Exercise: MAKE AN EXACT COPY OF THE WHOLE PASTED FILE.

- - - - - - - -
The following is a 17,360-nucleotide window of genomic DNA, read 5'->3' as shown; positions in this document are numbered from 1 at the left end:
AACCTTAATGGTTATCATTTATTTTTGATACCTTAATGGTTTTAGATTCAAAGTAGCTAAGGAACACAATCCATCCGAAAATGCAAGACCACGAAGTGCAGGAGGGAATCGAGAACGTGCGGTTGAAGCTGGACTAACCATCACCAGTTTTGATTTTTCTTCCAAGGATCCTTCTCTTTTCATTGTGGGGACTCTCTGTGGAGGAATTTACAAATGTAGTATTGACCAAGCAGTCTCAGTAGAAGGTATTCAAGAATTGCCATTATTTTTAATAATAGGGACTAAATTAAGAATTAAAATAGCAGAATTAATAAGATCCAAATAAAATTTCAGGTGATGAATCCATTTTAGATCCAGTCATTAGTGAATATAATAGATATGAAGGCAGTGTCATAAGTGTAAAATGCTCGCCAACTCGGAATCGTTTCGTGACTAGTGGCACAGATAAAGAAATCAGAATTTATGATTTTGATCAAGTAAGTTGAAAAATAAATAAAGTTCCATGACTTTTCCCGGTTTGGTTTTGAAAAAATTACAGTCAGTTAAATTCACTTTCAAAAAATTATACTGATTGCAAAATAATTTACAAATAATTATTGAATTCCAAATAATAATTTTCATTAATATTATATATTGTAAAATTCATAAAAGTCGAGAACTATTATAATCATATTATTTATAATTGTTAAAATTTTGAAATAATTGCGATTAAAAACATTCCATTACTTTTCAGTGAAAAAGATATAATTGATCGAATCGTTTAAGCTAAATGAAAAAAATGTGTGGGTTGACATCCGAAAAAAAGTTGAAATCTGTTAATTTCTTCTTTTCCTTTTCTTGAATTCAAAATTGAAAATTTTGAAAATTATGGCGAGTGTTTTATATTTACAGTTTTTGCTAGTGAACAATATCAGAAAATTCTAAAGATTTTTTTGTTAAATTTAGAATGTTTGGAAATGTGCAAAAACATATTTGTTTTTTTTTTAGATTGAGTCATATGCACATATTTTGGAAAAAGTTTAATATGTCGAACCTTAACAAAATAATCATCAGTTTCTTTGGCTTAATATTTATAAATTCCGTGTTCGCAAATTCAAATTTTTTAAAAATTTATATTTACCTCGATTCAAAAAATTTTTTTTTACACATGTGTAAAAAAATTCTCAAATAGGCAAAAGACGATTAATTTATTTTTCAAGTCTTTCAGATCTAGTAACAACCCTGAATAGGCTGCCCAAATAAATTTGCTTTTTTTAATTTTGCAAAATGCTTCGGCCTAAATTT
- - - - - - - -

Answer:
The following is a 17,360-nucleotide window of genomic DNA, read 5'->3' as shown; positions in this document are numbered from 1 at the left end:
AACCTTAATGGTTATCATTTATTTTTGATACCTTAATGGTTTTAGATTCAAAGTAGCTAAGGAACACAATCCATCCGAAAATGCAAGACCACGAAGTGCAGGAGGGAATCGAGAACGTGCGGTTGAAGCTGGACTAACCATCACCAGTTTTGATTTTTCTTCCAAGGATCCTTCTCTTTTCATTGTGGGGACTCTCTGTGGAGGAATTTACAAATGTAGTATTGACCAAGCAGTCTCAGTAGAAGGTATTCAAGAATTGCCATTATTTTTAATAATAGGGACTAAATTAAGAATTAAAATAGCAGAATTAATAAGATCCAAATAAAATTTCAGGTGATGAATCCATTTTAGATCCAGTCATTAGTGAATATAATAGATATGAAGGCAGTGTCATAAGTGTAAAATGCTCGCCAACTCGGAATCGTTTCGTGACTAGTGGCACAGATAAAGAAATCAGAATTTATGATTTTGATCAAGTAAGTTGAAAAATAAATAAAGTTCCATGACTTTTCCCGGTTTGGTTTTGAAAAAATTACAGTCAGTTAAATTCACTTTCAAAAAATTATACTGATTGCAAAATAATTTACAAATAATTATTGAATTCCAAATAATAATTTTCATTAATATTATATATTGTAAAATTCATAAAAGTCGAGAACTATTATAATCATATTATTTATAATTGTTAAAATTTTGAAATAATTGCGATTAAAAACATTCCATTACTTTTCAGTGAAAAAGATATAATTGATCGAATCGTTTAAGCTAAATGAAAAAAATGTGTGGGTTGACATCCGAAAAAAAGTTGAAATCTGTTAATTTCTTCTTTTCCTTTTCTTGAATTCAAAATTGAAAATTTTGAAAATTATGGCGAGTGTTTTATATTTACAGTTTTTGCTAGTGAACAATATCAGAAAATTCTAAAGATTTTTTTGTTAAATTTAGAATGTTTGGAAATGTGCAAAAACATATTTGTTTTTTTTTTAGATTGAGTCATATGCACATATTTTGGAAAAAGTTTAATATGTCGAACCTTAACAAAATAATCATCAGTTTCTTTGGCTTAATATTTATAAATTCCGTGTTCGCAAATTCAAATTTTTTAAAAATTTATATTTACCTCGATTCAAAAAATTTTTTTTTACACATGTGTAAAAAAATTCTCAAATAGGCAAAAGACGATTAATTTATTTTTCAAGTCTTTCAGATCTAGTAACAACCCTGAATAGGCTGCCCAAATAAATTTGCTTTTTTTAATTTTGCAAAATGCTTCGGCCTAAATTT